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Photo Credit: © Charles LeClaire-USA TODAY Sports

The best and worst case scenarios for Jayce Hawryluk’s 2021 season with the Vancouver Canucks

We’re now less than a week out from the opening of Vancouver Canucks training camp, and tantalizingly close to teams actually taking to the ice for the first regular season games since mid-March. The NHL will officially return to play on January 13, 2021, with a 56-game schedule consisting entirely of inter-divisional play.

That means that the Canucks will have to exclusively deal with a mostly new set of divisional opponents, and that’s not the only different set of circumstances to come from an offseason defined by change. Vancouver has also experienced a number of key departures and only a few notable acquisitions have been brought in as replacements. Beyond Nate Schmidt and Braden Holtby, Jayce Hawryluk is the only other new arrival to the organization worth talking about, and that’s why he’s next on the list for our CanucksArmy 2021 player previews.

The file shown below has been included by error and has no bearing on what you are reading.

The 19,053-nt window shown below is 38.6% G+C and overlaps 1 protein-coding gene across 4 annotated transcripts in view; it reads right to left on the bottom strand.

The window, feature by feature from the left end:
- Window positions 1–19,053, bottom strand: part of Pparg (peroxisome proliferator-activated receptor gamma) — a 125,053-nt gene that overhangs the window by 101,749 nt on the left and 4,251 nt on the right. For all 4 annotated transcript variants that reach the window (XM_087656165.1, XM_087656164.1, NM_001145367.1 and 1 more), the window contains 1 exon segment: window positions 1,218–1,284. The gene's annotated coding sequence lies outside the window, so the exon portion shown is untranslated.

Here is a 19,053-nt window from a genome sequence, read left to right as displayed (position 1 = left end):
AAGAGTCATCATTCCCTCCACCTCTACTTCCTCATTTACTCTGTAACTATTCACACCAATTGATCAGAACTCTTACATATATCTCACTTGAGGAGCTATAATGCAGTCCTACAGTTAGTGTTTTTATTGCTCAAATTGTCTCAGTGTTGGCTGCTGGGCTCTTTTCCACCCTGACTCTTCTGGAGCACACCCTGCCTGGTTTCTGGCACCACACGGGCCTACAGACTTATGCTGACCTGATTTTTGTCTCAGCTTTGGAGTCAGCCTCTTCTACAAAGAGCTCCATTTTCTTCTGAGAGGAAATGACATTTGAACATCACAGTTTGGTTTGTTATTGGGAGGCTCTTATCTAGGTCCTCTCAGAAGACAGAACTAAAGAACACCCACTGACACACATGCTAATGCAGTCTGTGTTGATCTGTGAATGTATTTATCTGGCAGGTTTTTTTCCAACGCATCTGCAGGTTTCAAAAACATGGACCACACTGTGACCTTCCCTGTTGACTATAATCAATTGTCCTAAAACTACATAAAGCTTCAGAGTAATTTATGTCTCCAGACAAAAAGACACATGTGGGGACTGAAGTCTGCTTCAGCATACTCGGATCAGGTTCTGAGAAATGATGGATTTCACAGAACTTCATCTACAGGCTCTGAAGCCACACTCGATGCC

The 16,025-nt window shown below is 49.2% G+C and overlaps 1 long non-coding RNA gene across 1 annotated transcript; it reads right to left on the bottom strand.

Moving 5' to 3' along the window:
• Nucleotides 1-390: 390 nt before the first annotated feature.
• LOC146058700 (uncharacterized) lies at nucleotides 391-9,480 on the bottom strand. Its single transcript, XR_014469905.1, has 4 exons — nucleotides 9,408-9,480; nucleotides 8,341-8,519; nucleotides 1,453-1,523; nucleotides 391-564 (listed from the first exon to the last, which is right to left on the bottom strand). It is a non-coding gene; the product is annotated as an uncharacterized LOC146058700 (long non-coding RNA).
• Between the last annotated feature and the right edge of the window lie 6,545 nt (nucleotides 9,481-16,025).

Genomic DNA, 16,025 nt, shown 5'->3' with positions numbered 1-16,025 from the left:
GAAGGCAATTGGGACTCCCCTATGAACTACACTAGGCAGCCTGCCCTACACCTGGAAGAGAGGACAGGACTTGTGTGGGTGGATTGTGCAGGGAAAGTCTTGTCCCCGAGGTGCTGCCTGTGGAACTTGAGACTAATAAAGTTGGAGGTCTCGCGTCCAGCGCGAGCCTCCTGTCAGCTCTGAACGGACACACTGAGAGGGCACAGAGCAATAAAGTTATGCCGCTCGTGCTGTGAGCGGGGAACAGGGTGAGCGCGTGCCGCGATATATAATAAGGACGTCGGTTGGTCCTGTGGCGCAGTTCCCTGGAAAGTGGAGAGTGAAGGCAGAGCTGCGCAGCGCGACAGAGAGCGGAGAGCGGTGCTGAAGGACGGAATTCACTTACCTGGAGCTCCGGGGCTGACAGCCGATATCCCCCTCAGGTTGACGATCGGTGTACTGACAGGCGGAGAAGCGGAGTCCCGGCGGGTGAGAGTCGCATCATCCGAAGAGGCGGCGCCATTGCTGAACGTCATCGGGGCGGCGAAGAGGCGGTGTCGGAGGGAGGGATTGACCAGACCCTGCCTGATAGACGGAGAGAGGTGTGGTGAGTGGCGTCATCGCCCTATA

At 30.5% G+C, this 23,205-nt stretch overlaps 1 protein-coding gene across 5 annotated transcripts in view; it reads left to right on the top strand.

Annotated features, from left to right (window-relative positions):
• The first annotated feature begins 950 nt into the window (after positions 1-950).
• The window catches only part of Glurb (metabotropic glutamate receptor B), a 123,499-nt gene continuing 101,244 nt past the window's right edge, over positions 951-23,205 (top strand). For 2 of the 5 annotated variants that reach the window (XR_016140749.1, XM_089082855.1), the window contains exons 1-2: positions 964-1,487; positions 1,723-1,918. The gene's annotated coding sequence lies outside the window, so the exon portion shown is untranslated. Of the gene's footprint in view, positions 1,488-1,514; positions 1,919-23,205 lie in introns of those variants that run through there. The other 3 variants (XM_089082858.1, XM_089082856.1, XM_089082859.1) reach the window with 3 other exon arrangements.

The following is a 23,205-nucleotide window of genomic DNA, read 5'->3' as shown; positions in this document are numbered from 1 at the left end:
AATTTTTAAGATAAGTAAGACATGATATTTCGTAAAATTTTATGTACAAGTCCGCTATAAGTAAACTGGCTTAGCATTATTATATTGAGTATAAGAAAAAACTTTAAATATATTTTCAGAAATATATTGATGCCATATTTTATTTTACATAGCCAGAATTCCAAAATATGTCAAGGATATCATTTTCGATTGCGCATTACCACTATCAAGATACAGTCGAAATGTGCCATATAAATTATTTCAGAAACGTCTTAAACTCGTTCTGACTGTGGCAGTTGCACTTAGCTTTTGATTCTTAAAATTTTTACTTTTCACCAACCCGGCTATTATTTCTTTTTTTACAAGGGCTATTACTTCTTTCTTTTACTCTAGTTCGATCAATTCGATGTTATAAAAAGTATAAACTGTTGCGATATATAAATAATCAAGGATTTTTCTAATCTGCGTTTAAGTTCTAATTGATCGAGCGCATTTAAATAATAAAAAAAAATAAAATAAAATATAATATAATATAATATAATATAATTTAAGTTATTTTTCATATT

Jayce Hawryluk Now

  Games Goals Assists Points PPG Avg. TOI Corsi For
2019/20 25 3 7 10 0.26 11:06 52.9%
Career 68 10 12 22 0.32 10:04 50.2%

Hawryluk will turn 25 on New Year’s Day, approximately 48 hours before training camp opens. That puts him into the lower half of the Canucks’ forward corps age-wise, but Hawryluk also comes into camp with some of the lowest career totals of anyone competing for a job, a result of having played four full seasons in the WHL before turning pro. In other words, Hawryluk might be too old to be a prospect, but he’s still very much an unknown quantity.